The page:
Make us your home page

Retirement more expensive than you might think

Investing for a Lifetime by Richard Marston says smart investing can be simple but requires careful planning.

New York Times

Investing for a Lifetime by Richard Marston says smart investing can be simple but requires careful planning.

Two things make Investing for a Lifetime (Wiley & Sons) worth your attention.

First is the simple, straightforward approach the author, Richard C. Marston, a finance professor at the University of Pennsylvania, uses to explain how you should invest to ensure that your money lasts as long as you do.

He reduces everything to the three steps that you might have suspected: Save a lot, invest your money wisely and don't withdraw the funds too soon.

"I believe investing is relatively easy," he writes. "It is much harder to save than invest."

That brings us to the second thing to like about the book. Most of it is devoted to helping you determine exactly how much money you need to put away. His answer: a great deal.

Fidelity Investments garnered a lot of attention two years ago when it declared that you would need eight times your current salary to "meet basic income needs in retirement," but Marston disagrees. "Despite the fact that it is very difficult to save eight times your income, the goal the company proposed seemed too low to me," he says.

If you thought eight times your current income is daunting, Marston's default position will stun you. He says it can easily come to 15 times what you are earning now.

He calculates that someone making $100,000 annually, saving $15,000 a year for retirement and qualifying for almost the maximum amount paid by Social Security would need about $59,000 a year in retirement. So where will it come from? Unless you have a pension or some other stream of income once you stop work, the answer is your retirement funds.

So the person making $100,000 will need a retirement portfolio of $1.475 million to be able to withdraw $59,000 a year. That works out to be a savings goal of 14.8 times current income, not eight.

Retirement more expensive than you might think 08/03/14 [Last modified: Sunday, August 3, 2014 7:48pm]
Photo reprints | Article reprints

Copyright: For copyright information, please check with the distributor of this item, New York Times.

Join the discussion: Click to view comments, add yours

  1. At Menorah Manor, planning paid off during Irma

    Nursing Homes

    ST. PETERSBURG — Doris Rosenblatt and her husband, Frank, have lived in Florida all of their lives, so they know about hurricanes.

    Raisa Collins, 9, far left, works on a craft project as Certified Nursing Assistant Shuntal Anthony holds Cassidy Merrill, 1, while pouring glue for Quanniyah Brownlee, 9, right, at Menorah Manor in St. Petersburg on Sept. 15. To help keep its patients safe during Hurricane Irma, Menorah Manor allowed employees to shelter their families and pets at the nursing home and also offered daycare through the week. The facility was able to accommodate and feed everyone who weathered the storm there. [LARA CERRI   |   Times]
  2. After Irma, nursing homes scramble to meet a hard deadline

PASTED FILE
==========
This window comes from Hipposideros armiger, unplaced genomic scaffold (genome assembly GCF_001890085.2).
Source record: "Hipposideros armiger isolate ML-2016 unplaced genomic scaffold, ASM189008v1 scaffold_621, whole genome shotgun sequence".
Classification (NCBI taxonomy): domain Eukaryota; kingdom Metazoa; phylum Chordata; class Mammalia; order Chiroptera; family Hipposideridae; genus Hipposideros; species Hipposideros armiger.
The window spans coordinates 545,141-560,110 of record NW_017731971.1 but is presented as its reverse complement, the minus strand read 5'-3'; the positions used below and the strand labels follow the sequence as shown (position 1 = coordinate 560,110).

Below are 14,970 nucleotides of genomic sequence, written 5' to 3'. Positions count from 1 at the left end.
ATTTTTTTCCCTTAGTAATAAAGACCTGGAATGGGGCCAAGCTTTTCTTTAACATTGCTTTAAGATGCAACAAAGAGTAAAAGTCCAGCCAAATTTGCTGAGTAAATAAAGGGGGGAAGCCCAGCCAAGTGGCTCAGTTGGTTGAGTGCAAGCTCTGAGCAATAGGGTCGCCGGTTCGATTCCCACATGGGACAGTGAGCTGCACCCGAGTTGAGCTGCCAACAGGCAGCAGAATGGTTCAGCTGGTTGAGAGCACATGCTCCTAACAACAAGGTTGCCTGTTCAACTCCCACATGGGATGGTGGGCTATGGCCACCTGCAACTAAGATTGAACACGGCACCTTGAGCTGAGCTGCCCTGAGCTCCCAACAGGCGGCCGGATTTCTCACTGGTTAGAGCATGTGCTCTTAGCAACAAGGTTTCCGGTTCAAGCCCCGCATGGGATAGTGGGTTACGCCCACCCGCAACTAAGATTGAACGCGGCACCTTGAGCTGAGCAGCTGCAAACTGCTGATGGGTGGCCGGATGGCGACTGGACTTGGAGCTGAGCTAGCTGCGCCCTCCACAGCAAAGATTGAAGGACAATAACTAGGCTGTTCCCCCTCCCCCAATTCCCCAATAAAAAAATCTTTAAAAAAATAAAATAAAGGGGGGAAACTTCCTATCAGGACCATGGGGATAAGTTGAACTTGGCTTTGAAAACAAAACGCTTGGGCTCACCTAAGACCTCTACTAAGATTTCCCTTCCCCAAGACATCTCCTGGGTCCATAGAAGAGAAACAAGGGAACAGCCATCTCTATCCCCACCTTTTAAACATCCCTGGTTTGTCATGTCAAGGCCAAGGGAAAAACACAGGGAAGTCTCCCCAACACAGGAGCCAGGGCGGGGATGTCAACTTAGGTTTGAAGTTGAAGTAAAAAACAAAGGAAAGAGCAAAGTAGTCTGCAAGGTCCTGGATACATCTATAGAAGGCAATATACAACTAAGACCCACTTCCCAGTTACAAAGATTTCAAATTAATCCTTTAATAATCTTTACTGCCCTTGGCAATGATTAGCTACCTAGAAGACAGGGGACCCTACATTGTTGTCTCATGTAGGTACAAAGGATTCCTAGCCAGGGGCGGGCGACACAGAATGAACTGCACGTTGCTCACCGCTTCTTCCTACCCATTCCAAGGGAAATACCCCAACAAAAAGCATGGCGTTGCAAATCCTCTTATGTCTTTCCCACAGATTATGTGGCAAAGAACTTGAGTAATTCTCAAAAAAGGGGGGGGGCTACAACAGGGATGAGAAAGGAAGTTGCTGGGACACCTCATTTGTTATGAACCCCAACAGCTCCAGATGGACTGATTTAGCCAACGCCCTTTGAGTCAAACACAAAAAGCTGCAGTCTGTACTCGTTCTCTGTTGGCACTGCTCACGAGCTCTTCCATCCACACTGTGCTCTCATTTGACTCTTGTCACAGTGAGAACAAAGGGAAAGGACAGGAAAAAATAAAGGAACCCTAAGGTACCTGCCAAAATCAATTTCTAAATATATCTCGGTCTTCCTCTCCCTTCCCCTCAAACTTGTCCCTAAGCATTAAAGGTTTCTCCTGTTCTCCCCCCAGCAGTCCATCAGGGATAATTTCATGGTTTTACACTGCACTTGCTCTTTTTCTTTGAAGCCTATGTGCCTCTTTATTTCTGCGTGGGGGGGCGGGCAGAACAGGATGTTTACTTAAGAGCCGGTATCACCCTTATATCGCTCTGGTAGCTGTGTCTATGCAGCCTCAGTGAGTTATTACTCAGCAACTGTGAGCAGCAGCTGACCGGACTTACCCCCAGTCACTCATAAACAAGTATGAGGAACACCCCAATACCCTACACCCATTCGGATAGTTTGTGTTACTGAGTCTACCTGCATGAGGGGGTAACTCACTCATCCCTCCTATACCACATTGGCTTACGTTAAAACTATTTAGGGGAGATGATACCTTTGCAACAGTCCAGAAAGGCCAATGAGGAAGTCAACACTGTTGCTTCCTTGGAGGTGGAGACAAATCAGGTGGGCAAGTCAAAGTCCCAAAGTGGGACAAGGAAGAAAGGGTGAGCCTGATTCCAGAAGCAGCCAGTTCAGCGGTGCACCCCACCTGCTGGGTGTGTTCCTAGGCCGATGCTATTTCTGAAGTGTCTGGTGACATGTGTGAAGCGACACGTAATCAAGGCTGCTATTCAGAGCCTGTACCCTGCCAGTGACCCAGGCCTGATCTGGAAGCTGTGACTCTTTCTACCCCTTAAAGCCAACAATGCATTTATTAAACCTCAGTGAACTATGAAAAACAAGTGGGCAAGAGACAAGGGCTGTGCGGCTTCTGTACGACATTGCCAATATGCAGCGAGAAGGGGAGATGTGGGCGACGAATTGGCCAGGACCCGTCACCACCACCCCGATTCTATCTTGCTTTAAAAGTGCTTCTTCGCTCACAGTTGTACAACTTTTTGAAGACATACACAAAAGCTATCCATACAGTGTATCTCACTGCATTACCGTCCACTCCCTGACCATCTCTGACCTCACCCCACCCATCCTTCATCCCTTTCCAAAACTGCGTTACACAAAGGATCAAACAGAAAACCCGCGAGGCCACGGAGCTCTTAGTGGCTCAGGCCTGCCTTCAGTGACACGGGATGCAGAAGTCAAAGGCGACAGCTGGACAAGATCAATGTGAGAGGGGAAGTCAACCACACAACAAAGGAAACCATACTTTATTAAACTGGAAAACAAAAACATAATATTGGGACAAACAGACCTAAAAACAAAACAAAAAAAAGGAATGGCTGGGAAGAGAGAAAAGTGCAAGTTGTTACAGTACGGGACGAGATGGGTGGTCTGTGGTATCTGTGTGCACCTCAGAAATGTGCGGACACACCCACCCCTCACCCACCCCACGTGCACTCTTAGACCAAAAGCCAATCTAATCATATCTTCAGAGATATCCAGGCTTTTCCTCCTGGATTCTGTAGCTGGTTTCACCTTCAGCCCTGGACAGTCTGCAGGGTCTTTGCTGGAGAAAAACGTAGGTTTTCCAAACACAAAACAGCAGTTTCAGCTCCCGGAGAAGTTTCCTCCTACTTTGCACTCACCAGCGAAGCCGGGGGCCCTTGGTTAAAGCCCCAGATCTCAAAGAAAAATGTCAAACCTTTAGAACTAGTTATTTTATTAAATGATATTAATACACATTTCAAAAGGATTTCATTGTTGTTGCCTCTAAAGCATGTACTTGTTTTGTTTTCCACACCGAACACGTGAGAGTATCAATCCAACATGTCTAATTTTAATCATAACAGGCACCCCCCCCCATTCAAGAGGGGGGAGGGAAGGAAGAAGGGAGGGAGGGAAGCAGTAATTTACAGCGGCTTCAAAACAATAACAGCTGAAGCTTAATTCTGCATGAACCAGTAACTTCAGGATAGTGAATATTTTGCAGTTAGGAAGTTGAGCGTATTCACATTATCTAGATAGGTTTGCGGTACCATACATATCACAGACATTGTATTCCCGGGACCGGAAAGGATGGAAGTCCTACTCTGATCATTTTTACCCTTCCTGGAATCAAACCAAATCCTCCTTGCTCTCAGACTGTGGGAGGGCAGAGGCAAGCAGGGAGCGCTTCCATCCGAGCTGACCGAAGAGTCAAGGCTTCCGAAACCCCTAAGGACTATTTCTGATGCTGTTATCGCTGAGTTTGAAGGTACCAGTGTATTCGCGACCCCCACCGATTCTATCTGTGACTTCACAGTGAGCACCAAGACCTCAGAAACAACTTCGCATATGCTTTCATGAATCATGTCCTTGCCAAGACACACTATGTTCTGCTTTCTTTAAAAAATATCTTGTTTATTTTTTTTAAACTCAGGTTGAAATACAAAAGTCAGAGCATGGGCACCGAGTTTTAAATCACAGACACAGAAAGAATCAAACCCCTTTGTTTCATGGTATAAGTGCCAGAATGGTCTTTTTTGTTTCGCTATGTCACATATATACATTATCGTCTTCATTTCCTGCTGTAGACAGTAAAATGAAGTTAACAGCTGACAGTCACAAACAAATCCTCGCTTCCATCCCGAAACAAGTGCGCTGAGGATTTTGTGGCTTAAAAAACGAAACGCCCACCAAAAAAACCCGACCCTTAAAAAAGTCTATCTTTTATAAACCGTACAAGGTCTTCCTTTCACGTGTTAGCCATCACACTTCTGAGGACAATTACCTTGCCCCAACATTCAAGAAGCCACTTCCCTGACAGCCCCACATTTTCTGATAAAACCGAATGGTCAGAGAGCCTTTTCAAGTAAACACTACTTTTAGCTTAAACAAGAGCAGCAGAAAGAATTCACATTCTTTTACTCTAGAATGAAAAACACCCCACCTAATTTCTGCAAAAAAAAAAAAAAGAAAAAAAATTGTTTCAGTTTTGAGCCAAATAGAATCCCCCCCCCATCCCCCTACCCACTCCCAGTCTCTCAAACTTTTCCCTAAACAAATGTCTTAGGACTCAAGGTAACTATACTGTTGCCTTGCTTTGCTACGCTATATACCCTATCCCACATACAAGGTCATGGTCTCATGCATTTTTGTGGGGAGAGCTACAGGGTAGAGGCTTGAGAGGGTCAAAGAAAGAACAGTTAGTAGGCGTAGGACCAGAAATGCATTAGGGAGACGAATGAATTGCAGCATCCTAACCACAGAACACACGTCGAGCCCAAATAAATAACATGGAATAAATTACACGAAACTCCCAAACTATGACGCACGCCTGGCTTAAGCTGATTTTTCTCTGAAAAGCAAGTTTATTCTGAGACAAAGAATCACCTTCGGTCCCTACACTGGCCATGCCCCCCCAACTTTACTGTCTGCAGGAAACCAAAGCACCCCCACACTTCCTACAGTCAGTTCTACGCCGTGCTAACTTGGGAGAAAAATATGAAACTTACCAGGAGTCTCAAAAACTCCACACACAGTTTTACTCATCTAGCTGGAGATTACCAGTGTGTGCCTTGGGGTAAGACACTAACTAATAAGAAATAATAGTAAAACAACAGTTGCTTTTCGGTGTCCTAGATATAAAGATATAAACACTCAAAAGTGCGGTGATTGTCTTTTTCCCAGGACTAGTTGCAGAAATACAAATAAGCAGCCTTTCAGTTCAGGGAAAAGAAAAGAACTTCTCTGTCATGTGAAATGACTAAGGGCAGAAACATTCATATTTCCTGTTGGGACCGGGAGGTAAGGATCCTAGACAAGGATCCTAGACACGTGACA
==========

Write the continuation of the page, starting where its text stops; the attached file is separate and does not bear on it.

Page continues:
State Roundup

    TALLAHASSEE — Florida's nursing homes and assisted-living facilities find themselves in an unfamiliar place this week — pushing back against Gov. Rick Scott's administration over new rules that require them to purchase generator capacity by Nov. 15 to keep their residents safe and comfortable in a power …

    In this Sept. 13 photo, a woman is transported from The Rehabilitation Center at Hollywood Hills as patients are evacuated after a loss of air conditioning due to Hurricane Irma in Hollywood. Nine have died and patients had to be moved out of the facility, many of them on stretchers or in wheelchairs. Authorities have launched a criminal investigation to figure out what went wrong and who, if anyone, was to blame. [Amy Beth Bennett | South Florida Sun-Sentinel via AP]
  3. Trigaux: How Moffitt Cancer's M2Gen startup won $75 million from Hearst


    TAMPA — A Moffitt Cancer Center spin-off that's building a massive genetic data base of individual patient cancer information just caught the attention of a deep-pocketed health care investor.

    Richard P. Malloch is the president of Hearst Business Media, which is announcing a $75 million investment in M2Gen, the for-profit cancer informatics unit spun off by Tampa's Moffitt Cancer Center. Malloch's job is to find innovative investments for the Hearst family fortune. A substantial amount has been invested in health care, financial and the transportation and logistics industries.
  4. Three-hour police standoff ends, thanks to a cigarette


    TAMPA — A man threatening to harm himself was arrested by Tampa police on Tuesday after a three-hour standoff.

  5. Another Hollywood nursing home resident dies. It's the 9th in post-Irma tragedy.

    State Roundup

    The Broward County Medical Examiner's office is investigating another death of a resident of the Rehabilitation Center at Hollywood Hills — the ninth blamed on the failure of a cooling system that became a stifling deathtrap three days after Irma hit.

    Carlos Canal, pictured at 47 years old, came to Miami from Cuba in 1960. Above is his citizenship photo. [Courtesy of Lily Schwartz]